The Slave Who Would Not Be Freed by Rabbi Steven Finkelstein


Picture this scene: after a prisoner spends 20 years in prison, the warden swings open the gate and tells him, “This is it; you are free!” Imagine if the prisoner responds, “I think I’ll just stay here. I have my bed, I decorated my walls, and I know the lunch schedule.” The warden would look at him like he is crazy! Does he know what he is passing up?

Similarly, in this week’s Parashah, we read about the Eved Ivri, Jewish slave, whose term as a slave has concluded at the beginning of the Shemittah year. His freedom is handed to him and he has the opportunity to live his life as a free man. Think about what that would mean to you if you were a slave--the opportunity to regain control of your time, your choices, your decisions, and your life. But this slave chooses to remain a slave. Why would a slave choose slavery over freedom? What is holding him back, and how do we address the situation?

As a therapist, I might theorize that this slave is experiencing some type of anxiety. Perhaps he is afraid of the unknown: what will freedom mean for him? How will he earn a living? Will he be able to integrate back into society? As the famous expression goes, “The evil you know is better than the evil you don't.” This slave needs help working through these concerns so that he can embrace his newfound freedom.

Interestingly enough, The Torah lays out a completely different response to the slave’s reluctance to embrace his freedom, and in doing so, it reveals to us what is truly at the root of his peculiar actions. The Torah tells us “VeHiggisho El HaDelet O El HaMezuzah, VeRatzah Adonav Et Ozno BaMartzei’ah, VeAvado LeOlam,” “[The slave’s master] should bring [the slave] to the door or the doorpost, and the master should pierce [the slave’s] ear with an awl, and [the slave] will serve him forever” (Shemot 21:6).

The Torah’s response to the slave’s rejection of freedom is to take the slave’s ear and hammer it to the doorpost. Why is this our response? The Gemara in Kiddushin explains, “Ozen SheSham’ah Koli Al Har Sinai BeSha’ah SheAmarti ‘Ki Li Bnei Yisrael Avadim,’ VeLo Avadim LeAvadim--VeHalach Zeh VeKanah Adon LeAtzmo--Yirza,” “The ear that heard at Mount Sinai ‘The Children of Israel are [Hashem’s] servants’ (VaYikra 25:55) not servants to anyone else--and he went and acquired a master for himself--[his ear] should be pierced” (Kiddushin 22b).

The Gemara is helping us understand that the slave’s problem is not an anxiety problem; it has something to do with his ears. Yet we are left with a question again: if the slave’s problem is an attention issue, that he missed the instruction at Har Sinai and does not know that he is forbidden to enslave himself, it would make sense to punish him by piercing his ear. The piercing would remind him, “Next time, be sure to listen.” The problem is, the Gemara begins by telling us “Ozen SheSham’ah BeHar Sinai,” “this ear that heard at Mount Sinai.” Clearly the slave waspaying attention at Har Sinai and did hear Hashem’s condemnation of willful human slavery. Why, then, does he not obey Hashem?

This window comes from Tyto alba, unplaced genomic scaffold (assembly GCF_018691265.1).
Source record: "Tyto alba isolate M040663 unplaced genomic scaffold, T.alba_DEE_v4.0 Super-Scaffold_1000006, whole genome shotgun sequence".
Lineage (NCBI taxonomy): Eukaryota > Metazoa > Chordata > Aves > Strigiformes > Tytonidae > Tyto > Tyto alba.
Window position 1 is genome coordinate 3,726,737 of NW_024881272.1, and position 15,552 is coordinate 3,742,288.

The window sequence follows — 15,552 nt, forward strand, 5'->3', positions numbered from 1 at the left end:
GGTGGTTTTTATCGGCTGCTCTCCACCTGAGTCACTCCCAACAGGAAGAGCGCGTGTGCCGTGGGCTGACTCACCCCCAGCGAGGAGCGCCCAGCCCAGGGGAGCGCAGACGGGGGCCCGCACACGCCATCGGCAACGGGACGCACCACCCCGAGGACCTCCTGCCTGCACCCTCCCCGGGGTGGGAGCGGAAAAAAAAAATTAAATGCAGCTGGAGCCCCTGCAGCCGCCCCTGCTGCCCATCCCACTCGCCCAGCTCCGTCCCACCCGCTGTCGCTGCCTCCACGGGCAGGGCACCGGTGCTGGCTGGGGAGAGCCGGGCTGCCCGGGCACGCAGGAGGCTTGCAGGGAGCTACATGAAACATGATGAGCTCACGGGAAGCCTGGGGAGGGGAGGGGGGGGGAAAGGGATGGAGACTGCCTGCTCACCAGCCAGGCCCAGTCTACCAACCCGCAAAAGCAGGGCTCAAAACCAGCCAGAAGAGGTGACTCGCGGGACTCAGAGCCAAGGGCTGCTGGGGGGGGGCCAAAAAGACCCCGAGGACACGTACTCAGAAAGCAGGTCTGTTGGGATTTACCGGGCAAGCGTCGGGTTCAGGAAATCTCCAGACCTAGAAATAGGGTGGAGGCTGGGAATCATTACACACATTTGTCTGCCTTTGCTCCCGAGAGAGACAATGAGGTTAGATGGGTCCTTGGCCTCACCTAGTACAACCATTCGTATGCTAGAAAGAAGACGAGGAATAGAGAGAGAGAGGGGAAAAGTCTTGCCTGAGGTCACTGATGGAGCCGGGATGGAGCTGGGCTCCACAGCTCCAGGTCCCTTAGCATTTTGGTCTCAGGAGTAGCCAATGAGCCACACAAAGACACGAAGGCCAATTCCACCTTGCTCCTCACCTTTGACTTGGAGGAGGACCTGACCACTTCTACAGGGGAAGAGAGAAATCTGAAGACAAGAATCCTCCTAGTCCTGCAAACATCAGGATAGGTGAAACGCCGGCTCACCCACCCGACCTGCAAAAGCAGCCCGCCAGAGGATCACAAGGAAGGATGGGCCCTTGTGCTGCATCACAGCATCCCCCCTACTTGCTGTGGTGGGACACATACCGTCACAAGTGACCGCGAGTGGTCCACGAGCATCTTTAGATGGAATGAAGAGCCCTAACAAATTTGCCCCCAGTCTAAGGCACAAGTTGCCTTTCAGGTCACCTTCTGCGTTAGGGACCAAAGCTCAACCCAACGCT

Our Mashgiach Ruchani, Rav Ezra Wiener, taught me that whenever the word “Shama” is used in the Torah, Targum Onkelos will translate it as either “Shama,” “heard,” or “Kibeil,” “accepted.” Sometimes, when we hear words, we are just doing the physical act of hearing the sounds, while other times, we are Mekabeil, contemplating and accepting the message that we hear. Perhaps we can use this idea to suggest that this slave heard the words at Har Sinai, but he only heard them on the physical, superficial level. He was not Mekabeil the words. He did not stop to contemplate the immense opportunity that Hashem offered him with the words “Ki Li Bnei Yisrael Avadim,” the opportunity to break free from the mundane and to use every decision, action, and second of his life to serve his true master, the Ribono Shel Olam.

Without a deep appreciation for what it means to be a servant of Hashem, it easy to understand why the slave would choose to remain enslaved to a human master. With his human master, he has food, shelter, limited responsibility, and limited risks.

Rav Chaim Friedlander, in Siftei Chaim, suggests that this slave is not alone. Throughout history, we see Jews who lack appreciation for the great opportunity that Hashem presents to each and every one of us with the words “Ki Li Bnei Yisrael Avadim.” Those Jews choose to look elsewhere to find other gods and desires to serve and worship.

As we read Parashat Mishpatim this week with the Aseret HaDibrot of Parashat Yitro still fresh in our minds, let us take the opportunity to contemplate and consider the great opportunity that we each have to singularly dedicate our lives to the service of our true Master.

The Eternal Relevance of Torah Law by Eitan Leff

The Power of a Tzaddik by Yonasan Rutta